Cultural Acceleration: Busy Lives
So far we have examined a range of economic and demographic factors that contribute to time pressure, such as changes in the labor market, working hours, and the composition of households. We have also considered how contemporary discourses of hyperparenting heighten perceptions of time scarcity. But there are another set of explanations that primarily focus on consumption. These explanations are related in that the dramatic shift in women’s employment coincided with the “overwork culture,” turning workers into “willing slaves” who are prepared to work ever–longer hours in a society that equates busyness with success and status.
Such arguments see consumption in purely negative terms, as fueling long working hours because of our competitive consumerist culture. According to Schor, we are trapped in a “squirrel cage,” an insidious cycle of work and spend where we compete with our neighbors’ lifestyles and compensate for our lack of time with children by buying them things. Why, she asks, don’t affluent North Americans “downshift” and reduce both their hours of work and levels of consumption as a way out of the work–spend cycle?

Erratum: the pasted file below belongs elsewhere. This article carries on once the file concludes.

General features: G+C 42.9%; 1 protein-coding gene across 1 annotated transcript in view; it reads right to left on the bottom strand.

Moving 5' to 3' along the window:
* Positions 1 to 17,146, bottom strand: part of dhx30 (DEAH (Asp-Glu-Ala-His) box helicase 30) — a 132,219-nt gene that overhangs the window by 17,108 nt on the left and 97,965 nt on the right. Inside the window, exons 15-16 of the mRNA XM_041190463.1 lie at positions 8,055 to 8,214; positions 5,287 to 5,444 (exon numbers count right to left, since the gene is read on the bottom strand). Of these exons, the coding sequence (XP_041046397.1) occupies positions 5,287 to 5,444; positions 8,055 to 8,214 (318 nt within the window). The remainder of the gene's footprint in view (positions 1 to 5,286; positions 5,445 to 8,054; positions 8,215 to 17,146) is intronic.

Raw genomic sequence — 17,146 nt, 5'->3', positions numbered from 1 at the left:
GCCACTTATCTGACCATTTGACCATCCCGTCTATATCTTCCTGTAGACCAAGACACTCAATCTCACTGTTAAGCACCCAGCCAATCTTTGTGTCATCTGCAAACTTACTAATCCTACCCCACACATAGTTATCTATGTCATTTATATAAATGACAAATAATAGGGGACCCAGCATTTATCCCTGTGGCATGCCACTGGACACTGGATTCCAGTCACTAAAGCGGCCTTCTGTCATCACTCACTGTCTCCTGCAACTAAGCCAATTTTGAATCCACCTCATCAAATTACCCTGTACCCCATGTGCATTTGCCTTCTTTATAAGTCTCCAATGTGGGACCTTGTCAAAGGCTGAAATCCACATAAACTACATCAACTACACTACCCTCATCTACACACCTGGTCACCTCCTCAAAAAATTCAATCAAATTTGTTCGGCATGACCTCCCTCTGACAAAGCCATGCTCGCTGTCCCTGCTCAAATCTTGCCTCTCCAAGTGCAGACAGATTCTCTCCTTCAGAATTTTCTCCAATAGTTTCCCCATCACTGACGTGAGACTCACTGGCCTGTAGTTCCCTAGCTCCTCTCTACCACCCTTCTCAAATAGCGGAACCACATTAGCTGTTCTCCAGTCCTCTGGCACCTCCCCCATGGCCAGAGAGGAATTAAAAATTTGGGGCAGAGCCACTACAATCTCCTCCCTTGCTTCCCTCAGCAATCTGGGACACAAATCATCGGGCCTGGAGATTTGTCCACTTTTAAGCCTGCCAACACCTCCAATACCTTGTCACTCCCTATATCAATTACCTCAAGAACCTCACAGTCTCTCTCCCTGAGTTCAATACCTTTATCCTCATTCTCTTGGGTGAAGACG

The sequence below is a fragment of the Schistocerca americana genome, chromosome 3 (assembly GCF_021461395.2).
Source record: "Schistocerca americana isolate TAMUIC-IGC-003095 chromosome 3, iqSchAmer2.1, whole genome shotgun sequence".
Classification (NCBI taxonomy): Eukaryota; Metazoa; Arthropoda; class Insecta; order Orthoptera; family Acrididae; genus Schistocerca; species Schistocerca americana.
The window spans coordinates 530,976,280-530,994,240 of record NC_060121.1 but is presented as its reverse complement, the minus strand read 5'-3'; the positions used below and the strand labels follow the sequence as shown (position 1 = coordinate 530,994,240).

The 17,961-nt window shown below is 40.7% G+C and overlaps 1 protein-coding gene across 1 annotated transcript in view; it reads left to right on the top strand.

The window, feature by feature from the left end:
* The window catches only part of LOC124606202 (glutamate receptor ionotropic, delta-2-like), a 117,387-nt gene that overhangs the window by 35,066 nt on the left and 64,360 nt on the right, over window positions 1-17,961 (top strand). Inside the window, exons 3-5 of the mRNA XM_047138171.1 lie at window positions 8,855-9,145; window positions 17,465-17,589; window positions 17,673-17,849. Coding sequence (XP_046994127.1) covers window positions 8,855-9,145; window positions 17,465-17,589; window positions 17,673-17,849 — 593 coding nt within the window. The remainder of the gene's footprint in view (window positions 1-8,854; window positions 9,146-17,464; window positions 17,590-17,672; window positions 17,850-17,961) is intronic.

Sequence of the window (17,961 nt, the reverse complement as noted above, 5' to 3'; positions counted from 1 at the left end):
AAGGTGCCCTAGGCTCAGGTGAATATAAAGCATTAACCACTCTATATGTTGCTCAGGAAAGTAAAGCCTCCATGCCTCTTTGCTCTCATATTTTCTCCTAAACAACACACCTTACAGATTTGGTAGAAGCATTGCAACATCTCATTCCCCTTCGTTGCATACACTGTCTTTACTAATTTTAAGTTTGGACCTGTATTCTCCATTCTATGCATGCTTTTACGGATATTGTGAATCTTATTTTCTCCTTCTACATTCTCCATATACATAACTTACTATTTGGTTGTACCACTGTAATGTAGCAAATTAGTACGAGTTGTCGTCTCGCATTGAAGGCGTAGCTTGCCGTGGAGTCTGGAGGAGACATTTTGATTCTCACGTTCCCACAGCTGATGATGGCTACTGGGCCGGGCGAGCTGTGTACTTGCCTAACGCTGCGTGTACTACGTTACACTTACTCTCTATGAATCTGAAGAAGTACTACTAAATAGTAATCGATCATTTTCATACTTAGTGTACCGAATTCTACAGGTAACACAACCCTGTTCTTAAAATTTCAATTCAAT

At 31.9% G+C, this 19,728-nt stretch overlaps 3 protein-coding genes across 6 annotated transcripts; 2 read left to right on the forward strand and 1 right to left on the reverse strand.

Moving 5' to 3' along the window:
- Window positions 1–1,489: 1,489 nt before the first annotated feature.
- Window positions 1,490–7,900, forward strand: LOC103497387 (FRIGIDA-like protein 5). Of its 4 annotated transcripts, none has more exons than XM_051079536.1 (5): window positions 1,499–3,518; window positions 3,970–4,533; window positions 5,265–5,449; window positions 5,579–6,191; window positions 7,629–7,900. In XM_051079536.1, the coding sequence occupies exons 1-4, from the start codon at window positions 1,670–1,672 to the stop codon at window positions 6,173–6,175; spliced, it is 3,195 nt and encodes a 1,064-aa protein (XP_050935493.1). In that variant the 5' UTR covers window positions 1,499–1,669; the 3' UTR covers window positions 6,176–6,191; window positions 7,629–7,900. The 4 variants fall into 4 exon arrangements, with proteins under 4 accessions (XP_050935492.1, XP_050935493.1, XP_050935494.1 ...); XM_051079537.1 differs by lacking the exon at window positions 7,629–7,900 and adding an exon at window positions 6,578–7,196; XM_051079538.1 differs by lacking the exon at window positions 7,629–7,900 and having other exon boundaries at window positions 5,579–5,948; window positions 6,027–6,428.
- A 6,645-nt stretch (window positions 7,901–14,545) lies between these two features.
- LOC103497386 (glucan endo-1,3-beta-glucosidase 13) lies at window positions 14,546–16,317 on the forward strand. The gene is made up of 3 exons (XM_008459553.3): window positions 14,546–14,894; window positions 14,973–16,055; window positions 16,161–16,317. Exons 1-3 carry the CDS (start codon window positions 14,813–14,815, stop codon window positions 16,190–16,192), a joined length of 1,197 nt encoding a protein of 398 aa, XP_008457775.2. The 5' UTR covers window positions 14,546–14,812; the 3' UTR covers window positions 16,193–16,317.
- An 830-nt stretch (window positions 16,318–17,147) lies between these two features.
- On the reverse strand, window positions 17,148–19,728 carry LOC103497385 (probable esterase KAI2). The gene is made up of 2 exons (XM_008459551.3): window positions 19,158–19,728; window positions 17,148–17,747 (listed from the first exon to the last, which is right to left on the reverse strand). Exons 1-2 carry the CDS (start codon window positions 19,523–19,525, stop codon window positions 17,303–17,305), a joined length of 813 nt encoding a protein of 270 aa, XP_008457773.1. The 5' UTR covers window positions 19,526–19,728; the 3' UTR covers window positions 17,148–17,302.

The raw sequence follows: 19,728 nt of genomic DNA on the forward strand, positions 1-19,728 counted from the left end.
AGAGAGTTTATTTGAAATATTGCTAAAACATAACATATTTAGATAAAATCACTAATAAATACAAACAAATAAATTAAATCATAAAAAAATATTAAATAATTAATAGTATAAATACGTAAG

If only things were so straightforward. There are deep–seated psychological reasons for apparently unnecessary consumption in a capitalist society in which people’s sense of self and sense of freedom come to be defined by money and possessions. For a long time social scientists have talked about the complex relationship between shopping and individual identity formation and the extent to which purchasing goods is a social practice oriented to others. The requirement for individuals to narrate their own identity through styles of consumption brings with it the demands of trying new and varied experiences, and this leads individuals toward the insatiable pursuit of more cultural practices. In short, being busy has become a necessary condition of a fulfilling lifestyle.